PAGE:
- Remember that EMTALA stands for the Emergency Medical Treatment **AND LABOR** Act. This is to acknowledge that sometimes women in active labor need to be treated as if they were a “medical emergency,” even if they are undergoing a perfectly normal and healthy delivery. See below for more details about this tricky situation.
Tricky EMTALA Scenarios
- What if a medically STABLE patient in active labor presents to my ED?
The triage nurse should register the patient in the ED, then send them to the Labor & Delivery floor for the medical screening exam. If your hospital does not have a Labor & Delivery floor, then have a licensed independent practitioner perform a Medical Screening Exam in the ED first, confirm that the patient is stable, THEN initiate a transfer to another facility that has Labor & Delivery.
- What if a medically UNSTABLE patient in active labor presents to my ED?
If the patient may decompensate or deliver en route from the ED to the Labor & Delivery floor, the triage nurse should register the patient and give her a bed in the ED. You should see the patient, then consult an Ob/Gyn physician to come down to the ED immediately. If they fail to do so, this constitutes an EMTALA violation on their part.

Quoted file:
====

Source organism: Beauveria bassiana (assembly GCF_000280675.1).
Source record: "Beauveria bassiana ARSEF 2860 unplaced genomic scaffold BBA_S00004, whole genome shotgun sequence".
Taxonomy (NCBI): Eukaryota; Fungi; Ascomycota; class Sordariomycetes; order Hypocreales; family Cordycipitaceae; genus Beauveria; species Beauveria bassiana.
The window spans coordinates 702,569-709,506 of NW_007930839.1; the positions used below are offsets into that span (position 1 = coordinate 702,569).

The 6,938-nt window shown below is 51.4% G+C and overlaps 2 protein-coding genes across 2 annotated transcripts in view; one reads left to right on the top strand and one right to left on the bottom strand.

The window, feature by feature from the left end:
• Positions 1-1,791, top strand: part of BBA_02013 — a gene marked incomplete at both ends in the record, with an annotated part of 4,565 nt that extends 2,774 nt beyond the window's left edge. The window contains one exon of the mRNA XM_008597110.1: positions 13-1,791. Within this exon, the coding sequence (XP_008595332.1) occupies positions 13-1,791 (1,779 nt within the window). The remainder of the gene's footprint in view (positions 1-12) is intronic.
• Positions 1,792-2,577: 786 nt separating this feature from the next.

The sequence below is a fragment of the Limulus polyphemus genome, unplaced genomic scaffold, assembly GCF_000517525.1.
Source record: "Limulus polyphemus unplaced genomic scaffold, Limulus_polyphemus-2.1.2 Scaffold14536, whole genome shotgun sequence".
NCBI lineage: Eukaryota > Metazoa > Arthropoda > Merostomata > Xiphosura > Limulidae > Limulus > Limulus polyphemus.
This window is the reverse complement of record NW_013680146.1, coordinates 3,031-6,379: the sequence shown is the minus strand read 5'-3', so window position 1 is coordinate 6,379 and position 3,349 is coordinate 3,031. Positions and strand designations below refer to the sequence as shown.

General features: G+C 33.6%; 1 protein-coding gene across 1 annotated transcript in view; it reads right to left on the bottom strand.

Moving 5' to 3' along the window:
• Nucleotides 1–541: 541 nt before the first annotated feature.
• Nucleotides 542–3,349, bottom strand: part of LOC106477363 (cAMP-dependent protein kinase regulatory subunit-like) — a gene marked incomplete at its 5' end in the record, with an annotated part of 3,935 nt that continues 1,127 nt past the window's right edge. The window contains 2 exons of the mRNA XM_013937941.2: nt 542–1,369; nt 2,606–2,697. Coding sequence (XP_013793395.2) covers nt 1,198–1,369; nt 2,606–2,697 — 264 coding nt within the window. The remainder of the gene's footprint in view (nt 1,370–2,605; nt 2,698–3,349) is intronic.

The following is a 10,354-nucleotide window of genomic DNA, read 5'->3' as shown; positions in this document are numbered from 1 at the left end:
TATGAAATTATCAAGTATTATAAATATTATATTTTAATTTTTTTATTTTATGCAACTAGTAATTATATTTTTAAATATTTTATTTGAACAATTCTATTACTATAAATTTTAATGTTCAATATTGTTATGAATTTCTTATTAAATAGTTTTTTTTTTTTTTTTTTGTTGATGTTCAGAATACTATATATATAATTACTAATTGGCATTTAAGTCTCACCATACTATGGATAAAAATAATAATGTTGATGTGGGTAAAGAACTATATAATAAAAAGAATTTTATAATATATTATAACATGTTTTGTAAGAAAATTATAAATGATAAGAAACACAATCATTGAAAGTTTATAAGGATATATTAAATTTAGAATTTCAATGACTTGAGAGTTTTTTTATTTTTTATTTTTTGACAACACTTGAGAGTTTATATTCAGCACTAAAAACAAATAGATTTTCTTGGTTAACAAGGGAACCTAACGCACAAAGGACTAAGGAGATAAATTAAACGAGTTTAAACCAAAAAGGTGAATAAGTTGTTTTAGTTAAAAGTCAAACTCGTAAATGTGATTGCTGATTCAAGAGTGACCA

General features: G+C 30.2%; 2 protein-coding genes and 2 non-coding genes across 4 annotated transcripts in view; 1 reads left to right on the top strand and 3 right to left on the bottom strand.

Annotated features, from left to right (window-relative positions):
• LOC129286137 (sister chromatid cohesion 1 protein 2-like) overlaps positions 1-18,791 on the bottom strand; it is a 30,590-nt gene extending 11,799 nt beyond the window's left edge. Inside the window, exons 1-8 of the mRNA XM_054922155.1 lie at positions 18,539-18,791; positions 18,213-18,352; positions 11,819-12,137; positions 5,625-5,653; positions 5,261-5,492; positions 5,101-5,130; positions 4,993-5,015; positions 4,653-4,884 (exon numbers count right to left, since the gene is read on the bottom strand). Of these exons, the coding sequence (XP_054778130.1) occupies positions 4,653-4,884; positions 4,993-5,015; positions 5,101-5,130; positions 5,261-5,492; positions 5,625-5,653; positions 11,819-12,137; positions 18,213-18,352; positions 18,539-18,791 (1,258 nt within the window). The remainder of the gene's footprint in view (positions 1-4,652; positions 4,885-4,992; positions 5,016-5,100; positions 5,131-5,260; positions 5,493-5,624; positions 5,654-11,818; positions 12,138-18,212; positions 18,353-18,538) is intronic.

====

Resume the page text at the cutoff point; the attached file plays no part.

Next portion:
- What if my ED is on diversion, but EMS still comes with a patient?
EMTALA still applies. You must still register the patient and have an licensed independent practitioner perform a medical screening exam before you have EMS take the patient elsewhere.
- What if the patient shows up to the ED, has no medical complaint or request whatsoever, is very well-appearing, and only wants a sandwich or a place to sleep?
If a patient CLEARLY states that they have no emergency medical requests, and a reasonable layperson would agree with you that they don’t need medical attention, technically EMTALA does not apply. However, given how ambiguous this can become, you should always check with an attending first.
In summary, all patients who enter any ED in the country need:
- Medical Screening Exam at the hands of a licensed independent practitioner before leaving hospital grounds.
- A reasonable attempt at stabilization using the full extent of your hospital’s capabilities before transfer.
Here’s the full EMTALA law in all its glory, in case you’re curious. A huge thanks to Dr. Elaine Rabin, Dr. Peter Shearer, and Dr. Ben Azan for their edits and contributions.